1. Unfortunately if a professor says it, students take it seriously. If all the professors are saying it, it’s taken as fact. Same with economics, and all other social sciences. Scientific method be damned. It “sounds like it should work.” With no testable outcomes. Well, female promiscuity has been tested now for decades, and we can observe that it DOESN’T WORK. I do however, agree with distancing yourself from your family in certain circumstances like narcissistic abuse, and other forms of abuse.

      I also agree that therapy and the medical industry are scams designed to not help you in order to get you coming back. We all know PUA works this way. I would throw 12 step programs in there as well.

    2. The 12-step program is a great example of pseudo-scientific nonsense. Why bother with a proper scientific evaluation when there is already an established industry, amirite?

    3. You are right. It’s tentacles are heavily entrenched in the psychological, medical, and even legal fields. The legal fields is especially disturbing because it is a serious affront to the First Amendment of the Constitution of the United States (separation of church and state). Especially for something that doesn’t even fucking WORK. I’ve been wanting to write about this at length for a long time. I’m still saving it for later……

    1. Damn, meant to put this under the posts about psychology and medical industry scams.

    2. Regarding social sciences, I came to the realization that a lot of it was unreliably very early on, while still a student. However back then I was naive enough to think hard sciences were solidly based in evidence.

      Then, a little over a decade ago, I came across John Ioannidis and his landmark paper on why most published research finding are wrong:

      Although some of the more extreme interpretations of Ioannidis may not be warranted, it seems he has been largely right. This led me down a whole different rabbit hole altogether. Other names to check out on the reliability of science are Stuart Ritchie, John Staddon and Lee Jussim.

    3. You should look into ongoing attempts to destroy mathematics. In California the powers that be have made quite some progress, first by curtailing stronger students due to abolishing AP classes and second by softening standards. The same is happening here in Europe as well. Apparently, 1 + 1 can be anything as long as you come up with a justification, no matter how nonsensical.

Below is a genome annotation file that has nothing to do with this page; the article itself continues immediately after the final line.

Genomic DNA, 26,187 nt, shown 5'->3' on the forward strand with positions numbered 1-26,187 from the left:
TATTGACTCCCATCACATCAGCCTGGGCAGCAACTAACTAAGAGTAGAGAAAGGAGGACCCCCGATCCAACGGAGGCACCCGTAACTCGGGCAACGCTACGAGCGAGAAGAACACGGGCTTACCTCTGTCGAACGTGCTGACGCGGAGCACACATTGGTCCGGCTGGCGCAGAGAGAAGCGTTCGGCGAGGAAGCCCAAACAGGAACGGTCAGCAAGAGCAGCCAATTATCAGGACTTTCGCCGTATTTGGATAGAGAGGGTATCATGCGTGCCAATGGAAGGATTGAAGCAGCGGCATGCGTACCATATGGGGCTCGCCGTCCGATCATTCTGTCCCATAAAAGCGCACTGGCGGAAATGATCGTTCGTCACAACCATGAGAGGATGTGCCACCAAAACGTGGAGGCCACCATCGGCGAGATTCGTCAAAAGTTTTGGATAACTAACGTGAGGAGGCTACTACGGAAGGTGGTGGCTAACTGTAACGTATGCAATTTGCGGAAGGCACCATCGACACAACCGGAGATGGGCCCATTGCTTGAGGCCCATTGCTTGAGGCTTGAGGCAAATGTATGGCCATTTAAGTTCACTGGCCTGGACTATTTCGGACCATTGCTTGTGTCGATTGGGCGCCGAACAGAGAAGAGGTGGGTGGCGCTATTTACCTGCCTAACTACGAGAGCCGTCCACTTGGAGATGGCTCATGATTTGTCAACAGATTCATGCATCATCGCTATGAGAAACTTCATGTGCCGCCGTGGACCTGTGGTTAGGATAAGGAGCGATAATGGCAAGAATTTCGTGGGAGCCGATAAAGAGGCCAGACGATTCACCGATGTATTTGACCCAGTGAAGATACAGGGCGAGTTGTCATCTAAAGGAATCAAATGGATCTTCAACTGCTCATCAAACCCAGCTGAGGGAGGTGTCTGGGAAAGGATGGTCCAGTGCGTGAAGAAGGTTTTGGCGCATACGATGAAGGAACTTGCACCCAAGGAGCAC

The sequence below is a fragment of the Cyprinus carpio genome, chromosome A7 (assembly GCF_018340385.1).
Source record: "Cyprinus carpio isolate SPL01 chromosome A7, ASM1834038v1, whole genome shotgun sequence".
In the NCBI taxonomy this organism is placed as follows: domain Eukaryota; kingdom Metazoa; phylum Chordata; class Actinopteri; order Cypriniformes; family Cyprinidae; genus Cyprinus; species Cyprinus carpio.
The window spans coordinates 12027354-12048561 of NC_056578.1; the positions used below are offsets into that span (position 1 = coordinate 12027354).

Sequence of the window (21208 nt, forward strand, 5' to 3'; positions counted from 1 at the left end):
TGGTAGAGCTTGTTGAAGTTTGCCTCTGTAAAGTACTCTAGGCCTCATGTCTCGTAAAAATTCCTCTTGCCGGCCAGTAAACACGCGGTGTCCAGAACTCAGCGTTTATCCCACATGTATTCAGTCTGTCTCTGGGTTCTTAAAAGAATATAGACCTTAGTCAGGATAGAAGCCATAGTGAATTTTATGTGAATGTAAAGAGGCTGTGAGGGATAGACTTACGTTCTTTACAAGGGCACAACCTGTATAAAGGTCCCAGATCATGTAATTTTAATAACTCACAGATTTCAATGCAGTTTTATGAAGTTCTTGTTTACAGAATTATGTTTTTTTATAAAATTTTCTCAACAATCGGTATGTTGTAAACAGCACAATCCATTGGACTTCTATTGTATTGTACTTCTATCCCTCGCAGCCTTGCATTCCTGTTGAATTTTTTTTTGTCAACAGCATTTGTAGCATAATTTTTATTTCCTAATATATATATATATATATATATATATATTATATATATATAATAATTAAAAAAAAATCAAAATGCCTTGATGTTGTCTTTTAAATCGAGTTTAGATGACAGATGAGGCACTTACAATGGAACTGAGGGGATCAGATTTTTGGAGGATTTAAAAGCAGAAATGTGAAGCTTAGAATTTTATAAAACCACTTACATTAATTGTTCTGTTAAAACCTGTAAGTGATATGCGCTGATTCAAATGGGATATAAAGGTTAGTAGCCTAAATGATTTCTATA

5. The only thing I can really add is that around 5-6 years ago I had a childhood buddy whose wife ended up seeing a marriage counselor. My friend told me that the female counselor was giving his wife advice on how to basically get out of the marriage ‘cleanly’, as in more or less provoking an outburst of some sort and secretly recording it as evidence. I believe they were going to the counselor together and then it ended up with the counselor wanting to get a solo session with the wife. His wife was simultaneously having some fling with a guy she worked with it turned out. Tbh, as much as the counselor sounds shitty my friend had a drinking problem which is inevitably why I eventually went my own way from him. Last I hear he remarried another woman with two kids in another state while his only child got left behind with his liberal/feminist ex-wife. Poor little guy.

    1. Therapists do not seem eager to help people fix their relationships as much as change the relationships.

      I would bet that this stems either from

      1) the belief that people are “meant to be” or they are not, or some romantic bullshit notion like that (instead of pointing out that it is a mutually negotiated partnership for life/reproductive objectives that both must make sacrifices for)

      2) The belief that relationships are inherently unequal because feminists applied the marxist worldview to relationships. There is always an opressor and an opressed, and just swap out proletariat for woman.

      What they wont tell you, is that in IPV (Intimate Partner Violence) over half of the time both parties are violent against each other (bilateral violence). In cases where violence is unilateral (ie one person is violent and the other is passive victim), women are perpetrators slightly more than half of the time. Yay patriarchy!

      Most people in problematic relationships would probably benefit more from learning about nonviolent conflict resolution strategies than about “toxic masculinity” dogma.